A new look and new form of ads: Most news site redesigns aren’t much of a story, but when the news organization is The New York Times and the redesign is the first one in eight years, it gets a bit more attention. There were several places to read about various aspects of what the Times implemented and why: Mashable noted that the site has become semi-responsive, with adjustable dimensions for desktops, laptops, and tablets, but still a separate mobile site for phones. Journalism.co.uk emphasized personalization and engagement, with customizable menus, personal on-site breaking news alerts, and easier commenting. Fast Company pointed out the less cluttered design, and CNN’s Brian Stelter (a former Times reporter) highlighted the new back-end publishing system. The Times’ Reed Emmons explained some of the tech changes undergirding the site.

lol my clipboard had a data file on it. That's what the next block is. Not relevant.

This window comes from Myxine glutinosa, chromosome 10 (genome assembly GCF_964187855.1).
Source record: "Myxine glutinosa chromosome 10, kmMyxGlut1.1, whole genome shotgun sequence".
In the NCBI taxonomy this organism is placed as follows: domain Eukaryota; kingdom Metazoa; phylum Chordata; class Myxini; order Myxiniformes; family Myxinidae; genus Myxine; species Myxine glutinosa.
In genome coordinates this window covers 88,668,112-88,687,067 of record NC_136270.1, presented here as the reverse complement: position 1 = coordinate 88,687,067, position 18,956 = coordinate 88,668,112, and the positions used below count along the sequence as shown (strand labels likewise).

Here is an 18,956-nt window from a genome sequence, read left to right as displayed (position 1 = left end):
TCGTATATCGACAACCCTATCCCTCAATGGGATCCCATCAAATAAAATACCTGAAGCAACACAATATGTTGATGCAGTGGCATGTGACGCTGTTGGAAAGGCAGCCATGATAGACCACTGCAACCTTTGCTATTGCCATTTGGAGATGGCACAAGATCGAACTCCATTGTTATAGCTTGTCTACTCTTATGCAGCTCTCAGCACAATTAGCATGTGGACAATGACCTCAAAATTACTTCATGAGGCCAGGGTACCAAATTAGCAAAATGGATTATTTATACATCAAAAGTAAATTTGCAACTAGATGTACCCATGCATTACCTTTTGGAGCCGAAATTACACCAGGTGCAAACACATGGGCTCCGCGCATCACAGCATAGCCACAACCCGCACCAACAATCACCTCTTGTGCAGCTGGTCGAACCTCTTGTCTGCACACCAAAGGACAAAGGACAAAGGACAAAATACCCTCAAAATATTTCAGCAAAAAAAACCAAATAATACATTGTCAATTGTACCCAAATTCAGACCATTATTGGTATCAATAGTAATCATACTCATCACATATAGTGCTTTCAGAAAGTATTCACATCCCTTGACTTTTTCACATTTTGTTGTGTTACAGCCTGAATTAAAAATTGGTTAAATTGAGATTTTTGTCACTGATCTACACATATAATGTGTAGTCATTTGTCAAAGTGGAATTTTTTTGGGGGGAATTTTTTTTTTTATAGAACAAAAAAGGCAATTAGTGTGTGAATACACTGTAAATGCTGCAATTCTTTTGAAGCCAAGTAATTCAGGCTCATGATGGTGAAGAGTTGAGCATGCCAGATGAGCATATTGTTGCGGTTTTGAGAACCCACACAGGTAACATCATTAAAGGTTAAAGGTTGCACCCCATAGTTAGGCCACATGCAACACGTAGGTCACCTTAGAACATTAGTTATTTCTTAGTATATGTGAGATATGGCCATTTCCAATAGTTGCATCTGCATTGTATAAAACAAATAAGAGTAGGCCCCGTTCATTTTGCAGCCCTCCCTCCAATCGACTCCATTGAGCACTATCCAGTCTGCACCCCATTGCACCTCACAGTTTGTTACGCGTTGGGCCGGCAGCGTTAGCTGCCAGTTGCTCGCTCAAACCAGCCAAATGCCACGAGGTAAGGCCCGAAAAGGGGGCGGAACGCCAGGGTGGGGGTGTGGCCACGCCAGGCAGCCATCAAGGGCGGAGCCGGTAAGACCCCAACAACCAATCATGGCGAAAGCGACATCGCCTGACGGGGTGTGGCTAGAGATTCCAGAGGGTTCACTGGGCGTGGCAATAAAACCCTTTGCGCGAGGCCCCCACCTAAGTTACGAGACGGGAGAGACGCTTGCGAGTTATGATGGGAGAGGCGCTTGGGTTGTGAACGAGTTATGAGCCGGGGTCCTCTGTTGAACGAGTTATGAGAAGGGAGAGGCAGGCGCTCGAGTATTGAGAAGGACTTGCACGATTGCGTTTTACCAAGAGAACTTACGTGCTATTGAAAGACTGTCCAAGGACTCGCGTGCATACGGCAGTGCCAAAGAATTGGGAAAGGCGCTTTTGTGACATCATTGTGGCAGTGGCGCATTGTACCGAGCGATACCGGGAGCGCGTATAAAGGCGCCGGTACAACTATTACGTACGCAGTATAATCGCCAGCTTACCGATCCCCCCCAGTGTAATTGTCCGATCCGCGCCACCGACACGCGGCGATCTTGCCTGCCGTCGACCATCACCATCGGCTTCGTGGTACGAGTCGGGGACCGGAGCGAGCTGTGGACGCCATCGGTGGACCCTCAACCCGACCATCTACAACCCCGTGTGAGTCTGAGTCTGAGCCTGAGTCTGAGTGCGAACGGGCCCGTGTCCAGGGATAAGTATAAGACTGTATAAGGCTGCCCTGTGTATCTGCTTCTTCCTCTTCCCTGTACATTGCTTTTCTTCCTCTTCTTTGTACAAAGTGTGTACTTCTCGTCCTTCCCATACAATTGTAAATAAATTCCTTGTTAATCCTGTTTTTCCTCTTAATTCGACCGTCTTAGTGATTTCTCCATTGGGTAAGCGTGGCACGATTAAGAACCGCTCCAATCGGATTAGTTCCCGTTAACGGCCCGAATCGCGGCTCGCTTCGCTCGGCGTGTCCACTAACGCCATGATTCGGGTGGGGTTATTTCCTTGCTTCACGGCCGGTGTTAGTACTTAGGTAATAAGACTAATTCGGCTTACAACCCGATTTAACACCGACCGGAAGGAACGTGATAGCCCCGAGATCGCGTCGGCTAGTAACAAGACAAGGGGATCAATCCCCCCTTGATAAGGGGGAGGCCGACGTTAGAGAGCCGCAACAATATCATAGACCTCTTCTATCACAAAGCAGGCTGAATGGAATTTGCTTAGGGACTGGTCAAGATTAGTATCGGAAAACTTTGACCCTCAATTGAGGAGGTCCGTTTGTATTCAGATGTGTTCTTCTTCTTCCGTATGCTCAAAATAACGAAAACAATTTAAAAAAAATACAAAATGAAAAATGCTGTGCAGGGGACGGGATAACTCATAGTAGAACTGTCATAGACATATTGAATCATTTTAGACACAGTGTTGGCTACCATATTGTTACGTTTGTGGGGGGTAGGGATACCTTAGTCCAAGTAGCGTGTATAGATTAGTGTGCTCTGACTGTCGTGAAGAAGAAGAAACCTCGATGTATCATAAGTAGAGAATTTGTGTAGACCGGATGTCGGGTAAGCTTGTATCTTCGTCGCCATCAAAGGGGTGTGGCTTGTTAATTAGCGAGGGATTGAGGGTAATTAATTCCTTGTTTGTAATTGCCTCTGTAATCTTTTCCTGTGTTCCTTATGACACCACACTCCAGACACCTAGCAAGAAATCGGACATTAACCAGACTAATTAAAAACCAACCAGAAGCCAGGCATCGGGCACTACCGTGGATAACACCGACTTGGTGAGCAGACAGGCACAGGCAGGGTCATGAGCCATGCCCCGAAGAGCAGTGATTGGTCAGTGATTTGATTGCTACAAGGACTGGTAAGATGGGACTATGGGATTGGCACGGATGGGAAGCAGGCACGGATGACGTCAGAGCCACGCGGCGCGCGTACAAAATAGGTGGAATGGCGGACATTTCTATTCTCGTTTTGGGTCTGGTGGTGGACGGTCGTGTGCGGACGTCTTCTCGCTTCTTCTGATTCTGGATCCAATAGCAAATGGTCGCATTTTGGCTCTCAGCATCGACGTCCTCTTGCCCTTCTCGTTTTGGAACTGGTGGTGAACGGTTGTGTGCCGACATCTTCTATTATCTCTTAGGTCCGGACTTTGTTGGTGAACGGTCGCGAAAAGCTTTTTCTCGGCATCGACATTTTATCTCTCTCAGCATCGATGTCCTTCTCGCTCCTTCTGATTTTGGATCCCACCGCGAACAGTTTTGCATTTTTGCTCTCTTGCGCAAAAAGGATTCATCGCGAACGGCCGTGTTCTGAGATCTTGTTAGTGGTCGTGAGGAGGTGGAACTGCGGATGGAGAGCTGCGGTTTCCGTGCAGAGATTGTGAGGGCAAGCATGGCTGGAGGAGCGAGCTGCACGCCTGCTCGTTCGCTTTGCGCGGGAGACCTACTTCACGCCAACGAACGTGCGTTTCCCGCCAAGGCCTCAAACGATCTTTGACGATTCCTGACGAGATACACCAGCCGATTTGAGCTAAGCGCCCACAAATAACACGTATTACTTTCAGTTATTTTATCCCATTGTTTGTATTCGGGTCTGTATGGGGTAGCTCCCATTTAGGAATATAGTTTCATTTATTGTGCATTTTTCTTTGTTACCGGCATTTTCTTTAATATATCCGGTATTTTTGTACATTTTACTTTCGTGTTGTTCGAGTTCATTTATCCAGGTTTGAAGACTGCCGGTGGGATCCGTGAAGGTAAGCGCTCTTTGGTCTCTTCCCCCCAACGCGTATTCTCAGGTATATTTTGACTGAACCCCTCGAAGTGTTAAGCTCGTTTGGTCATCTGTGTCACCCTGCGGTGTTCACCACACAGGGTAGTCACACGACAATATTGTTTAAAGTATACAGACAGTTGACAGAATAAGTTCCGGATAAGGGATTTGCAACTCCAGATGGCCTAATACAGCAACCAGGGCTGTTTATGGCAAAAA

Initial reviews for redesigns are typically notoriously bad, but early reactions to the Times’ changes were actually fairly positive. Times public editor Margaret Sullivan collected some readers’ complaints and noted that the Times is committed to continuously tweaking and improving the site. Slate’s Adrian Chen tried to explain the lack of outrage about the redesign, concluding that it doesn’t change users’ experience much. “It allows you to read the Times the way you have for years. It’s just a little prettier,” he wrote. PandoDaily’s Adam Penenberg described it as a return to the simpler Times designs of the late ’90s and early 2000s, and Poynter’s Sam Kirkland said it still feels like a desktop-first design.